Back in the 1980s, Phillips came out with the first “compact fluorescent lamp” (CFL). It gave the same light output as a 100 watt incandescent but used only 18 watts of power. This was confusing to the consumer because watts and light were synonymous. Bulb manufactures had to advertise the light output as “watt equivalent”, i.e. this 18 watt CFL is the equivalent to a 100 watt incandescent. One of the early objections was the harsh color of the light (color temperature) and that too has been addressed and CFLs are available in softer and warmer colors. The CFLs went down in price as demand increased. Now almost every home in the country has one or more CFLs.

LEDs (light emitting diodes) are becoming popular for residential lighting. LED bulbs are already in the stores but are still expensive and look like part of something NASA would shoot into space. That’s because LEDs operate on very low DC voltage. The bulb includes an electronic power supply with a fancy external heat sink. Although they have been available for 20 years, LEDs are gaining wider use with recent refinement of the light, the cost reduction because of increasing quantities produced and the education of consumers. Get familiar with new terms like lumens and color temperature because the new LEDs are even more efficient than CFLs producing lots of light with much lower power consumption.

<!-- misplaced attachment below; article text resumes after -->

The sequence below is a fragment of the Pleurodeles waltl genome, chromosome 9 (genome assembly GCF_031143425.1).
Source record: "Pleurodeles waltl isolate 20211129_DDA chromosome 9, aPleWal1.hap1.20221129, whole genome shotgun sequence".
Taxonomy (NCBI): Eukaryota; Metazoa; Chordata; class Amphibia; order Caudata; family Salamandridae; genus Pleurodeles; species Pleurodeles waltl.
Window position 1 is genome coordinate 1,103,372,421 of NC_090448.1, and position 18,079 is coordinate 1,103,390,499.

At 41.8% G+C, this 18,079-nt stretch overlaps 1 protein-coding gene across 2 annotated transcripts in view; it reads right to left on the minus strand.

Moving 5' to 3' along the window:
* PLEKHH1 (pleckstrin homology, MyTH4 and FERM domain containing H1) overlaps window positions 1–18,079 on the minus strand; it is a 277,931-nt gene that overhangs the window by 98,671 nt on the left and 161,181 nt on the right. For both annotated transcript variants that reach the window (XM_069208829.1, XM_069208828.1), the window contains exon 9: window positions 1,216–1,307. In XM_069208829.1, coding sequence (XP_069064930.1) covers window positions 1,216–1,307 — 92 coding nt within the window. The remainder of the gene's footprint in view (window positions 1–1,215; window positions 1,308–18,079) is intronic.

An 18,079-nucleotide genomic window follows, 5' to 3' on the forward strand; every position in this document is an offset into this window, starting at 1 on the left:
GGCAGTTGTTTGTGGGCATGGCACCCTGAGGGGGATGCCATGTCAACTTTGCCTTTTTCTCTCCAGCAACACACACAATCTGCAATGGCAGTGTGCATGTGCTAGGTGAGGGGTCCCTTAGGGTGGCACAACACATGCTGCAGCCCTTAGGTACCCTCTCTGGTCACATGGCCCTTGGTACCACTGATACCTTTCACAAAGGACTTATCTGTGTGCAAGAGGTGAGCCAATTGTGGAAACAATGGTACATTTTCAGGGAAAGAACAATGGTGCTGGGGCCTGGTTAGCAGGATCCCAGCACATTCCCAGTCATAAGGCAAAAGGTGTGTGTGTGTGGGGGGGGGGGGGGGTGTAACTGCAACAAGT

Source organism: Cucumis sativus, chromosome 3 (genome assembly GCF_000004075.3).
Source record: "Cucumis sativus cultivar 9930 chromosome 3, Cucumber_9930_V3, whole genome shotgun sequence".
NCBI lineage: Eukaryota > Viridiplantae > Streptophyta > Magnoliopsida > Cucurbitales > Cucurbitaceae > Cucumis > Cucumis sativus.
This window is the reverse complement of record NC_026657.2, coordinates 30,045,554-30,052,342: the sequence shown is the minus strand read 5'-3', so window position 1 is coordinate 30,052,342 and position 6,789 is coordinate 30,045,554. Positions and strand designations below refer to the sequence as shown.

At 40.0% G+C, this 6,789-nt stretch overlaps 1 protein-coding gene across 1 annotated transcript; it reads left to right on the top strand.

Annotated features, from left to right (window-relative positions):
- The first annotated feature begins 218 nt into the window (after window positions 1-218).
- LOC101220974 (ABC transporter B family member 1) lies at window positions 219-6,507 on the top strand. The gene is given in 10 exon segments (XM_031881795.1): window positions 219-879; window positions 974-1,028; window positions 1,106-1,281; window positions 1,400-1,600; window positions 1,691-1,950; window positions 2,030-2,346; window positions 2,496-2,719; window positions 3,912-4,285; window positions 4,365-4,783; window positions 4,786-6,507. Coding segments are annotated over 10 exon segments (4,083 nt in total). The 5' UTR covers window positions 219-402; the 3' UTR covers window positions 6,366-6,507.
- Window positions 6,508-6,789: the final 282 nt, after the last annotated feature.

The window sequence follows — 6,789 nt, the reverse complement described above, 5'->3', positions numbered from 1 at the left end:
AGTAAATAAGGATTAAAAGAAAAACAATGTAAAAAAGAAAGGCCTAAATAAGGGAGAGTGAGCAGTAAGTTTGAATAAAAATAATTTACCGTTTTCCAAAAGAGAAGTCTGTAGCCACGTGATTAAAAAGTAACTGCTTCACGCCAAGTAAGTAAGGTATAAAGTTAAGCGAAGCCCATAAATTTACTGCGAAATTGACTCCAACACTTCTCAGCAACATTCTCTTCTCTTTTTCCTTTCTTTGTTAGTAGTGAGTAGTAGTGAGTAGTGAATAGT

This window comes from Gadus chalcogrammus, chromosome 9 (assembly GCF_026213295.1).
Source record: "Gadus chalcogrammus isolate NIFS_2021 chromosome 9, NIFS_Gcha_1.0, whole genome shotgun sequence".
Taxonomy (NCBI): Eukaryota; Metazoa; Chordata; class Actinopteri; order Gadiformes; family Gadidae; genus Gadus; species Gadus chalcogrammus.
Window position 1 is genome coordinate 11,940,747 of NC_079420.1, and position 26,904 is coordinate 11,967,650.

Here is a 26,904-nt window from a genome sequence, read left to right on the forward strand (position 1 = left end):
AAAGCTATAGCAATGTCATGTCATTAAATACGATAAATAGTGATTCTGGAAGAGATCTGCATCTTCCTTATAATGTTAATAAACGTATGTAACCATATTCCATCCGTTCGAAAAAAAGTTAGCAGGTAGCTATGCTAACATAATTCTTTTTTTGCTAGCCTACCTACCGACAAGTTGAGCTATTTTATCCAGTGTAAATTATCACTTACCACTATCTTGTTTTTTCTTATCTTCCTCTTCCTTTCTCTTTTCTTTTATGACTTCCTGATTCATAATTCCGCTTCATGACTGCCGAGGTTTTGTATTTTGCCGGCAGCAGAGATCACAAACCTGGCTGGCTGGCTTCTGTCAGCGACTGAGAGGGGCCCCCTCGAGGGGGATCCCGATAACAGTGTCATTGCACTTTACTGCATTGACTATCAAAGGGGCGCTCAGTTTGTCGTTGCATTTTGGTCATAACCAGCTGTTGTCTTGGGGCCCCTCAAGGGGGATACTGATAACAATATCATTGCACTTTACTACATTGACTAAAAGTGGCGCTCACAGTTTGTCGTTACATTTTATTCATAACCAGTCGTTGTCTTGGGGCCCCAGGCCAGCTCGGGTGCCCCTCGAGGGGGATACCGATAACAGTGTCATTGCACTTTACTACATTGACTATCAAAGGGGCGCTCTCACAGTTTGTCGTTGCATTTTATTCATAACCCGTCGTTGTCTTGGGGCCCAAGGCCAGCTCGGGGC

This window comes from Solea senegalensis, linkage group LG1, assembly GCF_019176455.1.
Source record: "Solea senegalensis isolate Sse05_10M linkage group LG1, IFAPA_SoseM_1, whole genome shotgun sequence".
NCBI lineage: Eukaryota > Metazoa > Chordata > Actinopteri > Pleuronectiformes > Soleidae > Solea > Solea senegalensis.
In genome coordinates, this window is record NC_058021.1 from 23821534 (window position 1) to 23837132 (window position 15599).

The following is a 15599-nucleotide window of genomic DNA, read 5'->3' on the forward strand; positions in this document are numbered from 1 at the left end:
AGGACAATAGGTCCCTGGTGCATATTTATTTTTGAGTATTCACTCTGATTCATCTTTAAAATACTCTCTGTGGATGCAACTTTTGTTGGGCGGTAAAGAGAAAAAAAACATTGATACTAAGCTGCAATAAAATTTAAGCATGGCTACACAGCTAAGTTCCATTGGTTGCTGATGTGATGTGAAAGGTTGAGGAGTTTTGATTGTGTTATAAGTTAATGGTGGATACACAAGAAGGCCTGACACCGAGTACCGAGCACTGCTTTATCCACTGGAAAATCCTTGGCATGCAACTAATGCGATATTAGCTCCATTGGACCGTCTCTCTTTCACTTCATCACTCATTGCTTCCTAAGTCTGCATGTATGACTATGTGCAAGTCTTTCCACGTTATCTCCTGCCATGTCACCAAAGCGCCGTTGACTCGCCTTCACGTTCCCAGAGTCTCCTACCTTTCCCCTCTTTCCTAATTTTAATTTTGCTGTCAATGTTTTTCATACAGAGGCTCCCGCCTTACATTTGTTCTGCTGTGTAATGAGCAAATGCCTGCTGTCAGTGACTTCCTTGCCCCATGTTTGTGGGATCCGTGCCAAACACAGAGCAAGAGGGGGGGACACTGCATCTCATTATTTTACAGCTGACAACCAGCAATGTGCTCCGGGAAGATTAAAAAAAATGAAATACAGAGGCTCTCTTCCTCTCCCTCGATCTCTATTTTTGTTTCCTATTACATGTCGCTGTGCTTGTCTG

What’s the problem?

  • Ask – What are some of the problems with incandescent light bulbs? What are some of the objections to CFL and LED light bulbs for residential lighting?
  • Imagine – Where else are LEDs being used? What makes them attractive?
  • Design, Build – What is the confusion with the “size” of light bulbs? Why are units of measure important?
  • Improve – What improvements were necessary to get consumers to buy CFLs and LED light bulbs?

Engineering ideas

  • electricity, generator, energy, gears, gravity, watts, lumens, color temperature, light emitting diode LED, compact florescent lamp CFL, DC voltage, power supply, heat sink

Do it
Here are some challenges for you to work on…

  • design and build a lighting source that could be used in an emergency

Leave a Reply

Fill in your details below or click an icon to log in:

WordPress.com Logo

You are commenting using your WordPress.com account. Log Out /  Change )

Google+ photo

You are commenting using your Google+ account. Log Out /  Change )

Twitter picture

You are commenting using your Twitter account. Log Out /  Change )

Facebook photo

You are commenting using your Facebook account. Log Out /  Change )

Connecting to %s